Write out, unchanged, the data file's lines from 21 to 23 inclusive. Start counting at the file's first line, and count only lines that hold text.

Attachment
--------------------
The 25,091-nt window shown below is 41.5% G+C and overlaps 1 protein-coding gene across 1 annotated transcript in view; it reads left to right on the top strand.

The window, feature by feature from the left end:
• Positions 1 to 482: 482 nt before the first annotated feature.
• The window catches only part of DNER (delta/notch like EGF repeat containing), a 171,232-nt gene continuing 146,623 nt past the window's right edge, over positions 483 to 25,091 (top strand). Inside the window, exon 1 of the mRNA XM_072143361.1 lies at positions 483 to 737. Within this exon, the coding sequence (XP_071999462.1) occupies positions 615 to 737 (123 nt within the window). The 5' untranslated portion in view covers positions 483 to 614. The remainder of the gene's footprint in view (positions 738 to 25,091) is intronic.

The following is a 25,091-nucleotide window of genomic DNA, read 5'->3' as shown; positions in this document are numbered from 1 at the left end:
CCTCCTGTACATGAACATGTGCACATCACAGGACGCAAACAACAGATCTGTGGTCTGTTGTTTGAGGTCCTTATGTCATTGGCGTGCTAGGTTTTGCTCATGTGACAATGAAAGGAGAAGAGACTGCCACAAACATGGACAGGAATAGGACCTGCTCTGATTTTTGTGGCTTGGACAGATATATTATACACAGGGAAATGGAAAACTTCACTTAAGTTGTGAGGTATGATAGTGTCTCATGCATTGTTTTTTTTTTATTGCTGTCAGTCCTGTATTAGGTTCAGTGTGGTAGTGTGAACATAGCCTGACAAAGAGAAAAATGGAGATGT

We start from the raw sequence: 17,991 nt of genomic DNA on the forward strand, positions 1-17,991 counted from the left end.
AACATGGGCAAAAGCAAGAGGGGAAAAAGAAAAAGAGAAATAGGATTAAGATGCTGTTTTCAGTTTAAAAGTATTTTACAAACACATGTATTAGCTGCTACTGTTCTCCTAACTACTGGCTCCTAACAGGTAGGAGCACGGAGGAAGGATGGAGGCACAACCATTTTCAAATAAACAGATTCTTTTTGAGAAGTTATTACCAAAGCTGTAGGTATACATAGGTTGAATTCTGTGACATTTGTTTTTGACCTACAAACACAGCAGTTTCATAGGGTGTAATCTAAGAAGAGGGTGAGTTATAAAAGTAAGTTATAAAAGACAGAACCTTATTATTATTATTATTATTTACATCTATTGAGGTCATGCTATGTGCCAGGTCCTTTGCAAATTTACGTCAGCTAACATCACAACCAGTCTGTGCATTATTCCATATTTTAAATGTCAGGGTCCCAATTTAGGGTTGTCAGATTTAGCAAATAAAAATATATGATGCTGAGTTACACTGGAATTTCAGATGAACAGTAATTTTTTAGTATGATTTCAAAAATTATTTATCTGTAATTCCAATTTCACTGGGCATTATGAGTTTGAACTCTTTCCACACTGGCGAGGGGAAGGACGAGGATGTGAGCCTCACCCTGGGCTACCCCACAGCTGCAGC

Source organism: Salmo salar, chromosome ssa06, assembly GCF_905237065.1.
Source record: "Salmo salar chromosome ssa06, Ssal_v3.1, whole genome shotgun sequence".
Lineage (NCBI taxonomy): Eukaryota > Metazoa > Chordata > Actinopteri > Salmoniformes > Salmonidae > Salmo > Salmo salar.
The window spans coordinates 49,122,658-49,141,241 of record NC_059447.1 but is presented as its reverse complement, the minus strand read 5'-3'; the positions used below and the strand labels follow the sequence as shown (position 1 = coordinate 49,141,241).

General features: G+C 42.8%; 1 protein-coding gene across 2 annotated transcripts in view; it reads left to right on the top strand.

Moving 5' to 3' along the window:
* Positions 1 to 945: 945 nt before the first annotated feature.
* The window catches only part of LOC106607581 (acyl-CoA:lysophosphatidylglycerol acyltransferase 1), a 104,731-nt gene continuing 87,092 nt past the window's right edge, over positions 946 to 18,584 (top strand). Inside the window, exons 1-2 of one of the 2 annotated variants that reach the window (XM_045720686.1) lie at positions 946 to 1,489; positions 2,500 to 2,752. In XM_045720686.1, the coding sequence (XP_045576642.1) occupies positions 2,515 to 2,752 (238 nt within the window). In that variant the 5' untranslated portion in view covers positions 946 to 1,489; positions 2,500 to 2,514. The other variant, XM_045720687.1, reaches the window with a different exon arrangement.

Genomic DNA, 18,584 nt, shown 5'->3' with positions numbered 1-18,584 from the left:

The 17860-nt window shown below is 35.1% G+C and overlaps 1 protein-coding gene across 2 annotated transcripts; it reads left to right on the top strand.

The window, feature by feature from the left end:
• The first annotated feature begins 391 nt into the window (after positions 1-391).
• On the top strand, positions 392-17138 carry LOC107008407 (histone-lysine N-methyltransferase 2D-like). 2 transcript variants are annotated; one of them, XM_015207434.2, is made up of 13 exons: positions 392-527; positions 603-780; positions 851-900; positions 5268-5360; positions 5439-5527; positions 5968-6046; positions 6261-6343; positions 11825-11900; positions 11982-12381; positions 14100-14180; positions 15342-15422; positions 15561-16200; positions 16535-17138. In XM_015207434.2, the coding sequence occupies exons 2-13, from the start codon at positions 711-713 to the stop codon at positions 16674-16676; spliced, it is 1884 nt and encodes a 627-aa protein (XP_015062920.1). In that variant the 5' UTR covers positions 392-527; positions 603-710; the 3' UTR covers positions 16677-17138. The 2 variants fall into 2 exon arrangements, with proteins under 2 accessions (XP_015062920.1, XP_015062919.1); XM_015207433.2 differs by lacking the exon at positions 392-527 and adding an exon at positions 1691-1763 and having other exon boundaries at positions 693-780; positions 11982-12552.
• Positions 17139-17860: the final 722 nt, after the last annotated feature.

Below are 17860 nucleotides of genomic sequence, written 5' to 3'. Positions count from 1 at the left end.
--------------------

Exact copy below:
• On the top strand, positions 392-17138 carry LOC107008407 (histone-lysine N-methyltransferase 2D-like). 2 transcript variants are annotated; one of them, XM_015207434.2, is made up of 13 exons: positions 392-527; positions 603-780; positions 851-900; positions 5268-5360; positions 5439-5527; positions 5968-6046; positions 6261-6343; positions 11825-11900; positions 11982-12381; positions 14100-14180; positions 15342-15422; positions 15561-16200; positions 16535-17138. In XM_015207434.2, the coding sequence occupies exons 2-13, from the start codon at positions 711-713 to the stop codon at positions 16674-16676; spliced, it is 1884 nt and encodes a 627-aa protein (XP_015062920.1). In that variant the 5' UTR covers positions 392-527; positions 603-710; the 3' UTR covers positions 16677-17138. The 2 variants fall into 2 exon arrangements, with proteins under 2 accessions (XP_015062920.1, XP_015062919.1); XM_015207433.2 differs by lacking the exon at positions 392-527 and adding an exon at positions 1691-1763 and having other exon boundaries at positions 693-780; positions 11982-12552.
• Positions 17139-17860: the final 722 nt, after the last annotated feature.

Below are 17860 nucleotides of genomic sequence, written 5' to 3'. Positions count from 1 at the left end.